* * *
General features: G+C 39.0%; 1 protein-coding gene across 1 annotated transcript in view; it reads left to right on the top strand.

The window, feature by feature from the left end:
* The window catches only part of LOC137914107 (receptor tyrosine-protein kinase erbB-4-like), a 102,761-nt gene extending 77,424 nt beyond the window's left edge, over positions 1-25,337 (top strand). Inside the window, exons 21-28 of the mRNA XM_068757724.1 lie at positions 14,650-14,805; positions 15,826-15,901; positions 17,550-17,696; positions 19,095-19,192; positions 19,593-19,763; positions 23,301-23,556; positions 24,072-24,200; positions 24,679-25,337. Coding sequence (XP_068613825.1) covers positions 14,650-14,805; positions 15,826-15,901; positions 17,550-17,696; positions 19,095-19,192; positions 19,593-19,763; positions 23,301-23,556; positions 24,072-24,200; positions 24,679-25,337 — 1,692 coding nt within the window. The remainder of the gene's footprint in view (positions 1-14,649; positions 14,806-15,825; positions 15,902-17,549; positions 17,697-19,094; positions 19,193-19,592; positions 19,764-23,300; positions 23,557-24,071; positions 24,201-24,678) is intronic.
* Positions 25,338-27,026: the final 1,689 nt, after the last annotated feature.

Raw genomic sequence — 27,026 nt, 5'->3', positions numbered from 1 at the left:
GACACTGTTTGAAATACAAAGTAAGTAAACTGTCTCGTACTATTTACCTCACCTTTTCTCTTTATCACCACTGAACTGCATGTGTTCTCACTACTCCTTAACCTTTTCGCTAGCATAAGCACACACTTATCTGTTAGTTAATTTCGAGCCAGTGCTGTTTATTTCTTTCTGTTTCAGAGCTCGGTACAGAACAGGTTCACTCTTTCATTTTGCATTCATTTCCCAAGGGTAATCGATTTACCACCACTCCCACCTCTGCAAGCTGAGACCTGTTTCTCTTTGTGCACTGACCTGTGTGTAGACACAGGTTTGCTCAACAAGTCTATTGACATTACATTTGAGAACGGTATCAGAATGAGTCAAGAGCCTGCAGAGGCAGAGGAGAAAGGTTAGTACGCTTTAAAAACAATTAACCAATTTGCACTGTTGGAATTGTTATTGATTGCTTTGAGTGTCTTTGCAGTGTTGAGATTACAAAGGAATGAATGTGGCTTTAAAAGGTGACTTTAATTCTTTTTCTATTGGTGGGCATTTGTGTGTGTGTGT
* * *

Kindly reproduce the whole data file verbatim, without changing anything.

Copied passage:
General features: G+C 39.0%; 1 protein-coding gene across 1 annotated transcript in view; it reads left to right on the top strand.

The window, feature by feature from the left end:
* The window catches only part of LOC137914107 (receptor tyrosine-protein kinase erbB-4-like), a 102,761-nt gene extending 77,424 nt beyond the window's left edge, over positions 1-25,337 (top strand). Inside the window, exons 21-28 of the mRNA XM_068757724.1 lie at positions 14,650-14,805; positions 15,826-15,901; positions 17,550-17,696; positions 19,095-19,192; positions 19,593-19,763; positions 23,301-23,556; positions 24,072-24,200; positions 24,679-25,337. Coding sequence (XP_068613825.1) covers positions 14,650-14,805; positions 15,826-15,901; positions 17,550-17,696; positions 19,095-19,192; positions 19,593-19,763; positions 23,301-23,556; positions 24,072-24,200; positions 24,679-25,337 — 1,692 coding nt within the window. The remainder of the gene's footprint in view (positions 1-14,649; positions 14,806-15,825; positions 15,902-17,549; positions 17,697-19,094; positions 19,193-19,592; positions 19,764-23,300; positions 23,557-24,071; positions 24,201-24,678) is intronic.
* Positions 25,338-27,026: the final 1,689 nt, after the last annotated feature.

Raw genomic sequence — 27,026 nt, 5'->3', positions numbered from 1 at the left:
GACACTGTTTGAAATACAAAGTAAGTAAACTGTCTCGTACTATTTACCTCACCTTTTCTCTTTATCACCACTGAACTGCATGTGTTCTCACTACTCCTTAACCTTTTCGCTAGCATAAGCACACACTTATCTGTTAGTTAATTTCGAGCCAGTGCTGTTTATTTCTTTCTGTTTCAGAGCTCGGTACAGAACAGGTTCACTCTTTCATTTTGCATTCATTTCCCAAGGGTAATCGATTTACCACCACTCCCACCTCTGCAAGCTGAGACCTGTTTCTCTTTGTGCACTGACCTGTGTGTAGACACAGGTTTGCTCAACAAGTCTATTGACATTACATTTGAGAACGGTATCAGAATGAGTCAAGAGCCTGCAGAGGCAGAGGAGAAAGGTTAGTACGCTTTAAAAACAATTAACCAATTTGCACTGTTGGAATTGTTATTGATTGCTTTGAGTGTCTTTGCAGTGTTGAGATTACAAAGGAATGAATGTGGCTTTAAAAGGTGACTTTAATTCTTTTTCTATTGGTGGGCATTTGTGTGTGTGTGT